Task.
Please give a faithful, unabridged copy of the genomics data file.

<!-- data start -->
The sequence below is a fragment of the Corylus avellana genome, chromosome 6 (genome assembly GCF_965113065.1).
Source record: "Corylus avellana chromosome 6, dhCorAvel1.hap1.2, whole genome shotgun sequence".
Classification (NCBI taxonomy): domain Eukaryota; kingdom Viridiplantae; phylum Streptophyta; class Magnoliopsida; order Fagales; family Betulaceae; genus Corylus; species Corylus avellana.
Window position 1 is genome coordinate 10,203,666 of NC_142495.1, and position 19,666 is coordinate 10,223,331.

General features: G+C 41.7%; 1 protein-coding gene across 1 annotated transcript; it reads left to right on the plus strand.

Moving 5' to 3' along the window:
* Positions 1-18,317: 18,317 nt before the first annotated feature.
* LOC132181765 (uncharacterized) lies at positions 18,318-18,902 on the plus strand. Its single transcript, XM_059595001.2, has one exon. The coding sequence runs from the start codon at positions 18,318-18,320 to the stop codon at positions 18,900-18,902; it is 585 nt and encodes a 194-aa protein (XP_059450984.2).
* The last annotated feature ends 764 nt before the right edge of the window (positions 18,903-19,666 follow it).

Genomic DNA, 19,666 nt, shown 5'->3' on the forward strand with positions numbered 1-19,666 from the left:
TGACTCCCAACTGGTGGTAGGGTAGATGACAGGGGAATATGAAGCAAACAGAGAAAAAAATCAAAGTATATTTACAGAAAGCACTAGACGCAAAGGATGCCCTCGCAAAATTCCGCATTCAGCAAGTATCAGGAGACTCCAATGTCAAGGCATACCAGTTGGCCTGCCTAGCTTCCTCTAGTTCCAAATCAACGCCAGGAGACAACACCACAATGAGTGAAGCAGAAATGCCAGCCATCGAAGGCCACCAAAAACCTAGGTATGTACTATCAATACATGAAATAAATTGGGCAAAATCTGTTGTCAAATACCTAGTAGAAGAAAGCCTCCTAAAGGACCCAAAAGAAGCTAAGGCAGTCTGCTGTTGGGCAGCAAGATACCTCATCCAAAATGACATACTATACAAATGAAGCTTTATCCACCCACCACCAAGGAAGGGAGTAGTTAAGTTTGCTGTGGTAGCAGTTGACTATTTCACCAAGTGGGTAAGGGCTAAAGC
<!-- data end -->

The sequence below is a fragment of the Corylus avellana genome, chromosome 6 (genome assembly GCF_965113065.1).
Source record: "Corylus avellana chromosome 6, dhCorAvel1.hap1.2, whole genome shotgun sequence".
Classification (NCBI taxonomy): domain Eukaryota; kingdom Viridiplantae; phylum Streptophyta; class Magnoliopsida; order Fagales; family Betulaceae; genus Corylus; species Corylus avellana.
Window position 1 is genome coordinate 10,203,666 of NC_142495.1, and position 19,666 is coordinate 10,223,331.

General features: G+C 41.7%; 1 protein-coding gene across 1 annotated transcript; it reads left to right on the plus strand.

Moving 5' to 3' along the window:
* Positions 1-18,317: 18,317 nt before the first annotated feature.
* LOC132181765 (uncharacterized) lies at positions 18,318-18,902 on the plus strand. Its single transcript, XM_059595001.2, has one exon. The coding sequence runs from the start codon at positions 18,318-18,320 to the stop codon at positions 18,900-18,902; it is 585 nt and encodes a 194-aa protein (XP_059450984.2).
* The last annotated feature ends 764 nt before the right edge of the window (positions 18,903-19,666 follow it).

Genomic DNA, 19,666 nt, shown 5'->3' on the forward strand with positions numbered 1-19,666 from the left:
TGACTCCCAACTGGTGGTAGGGTAGATGACAGGGGAATATGAAGCAAACAGAGAAAAAAATCAAAGTATATTTACAGAAAGCACTAGACGCAAAGGATGCCCTCGCAAAATTCCGCATTCAGCAAGTATCAGGAGACTCCAATGTCAAGGCATACCAGTTGGCCTGCCTAGCTTCCTCTAGTTCCAAATCAACGCCAGGAGACAACACCACAATGAGTGAAGCAGAAATGCCAGCCATCGAAGGCCACCAAAAACCTAGGTATGTACTATCAATACATGAAATAAATTGGGCAAAATCTGTTGTCAAATACCTAGTAGAAGAAAGCCTCCTAAAGGACCCAAAAGAAGCTAAGGCAGTCTGCTGTTGGGCAGCAAGATACCTCATCCAAAATGACATACTATACAAATGAAGCTTTATCCACCCACCACCAAGGAAGGGAGTAGTTAAGTTTGCTGTGGTAGCAGTTGACTATTTCACCAAGTGGGTAAGGGCTAAAGC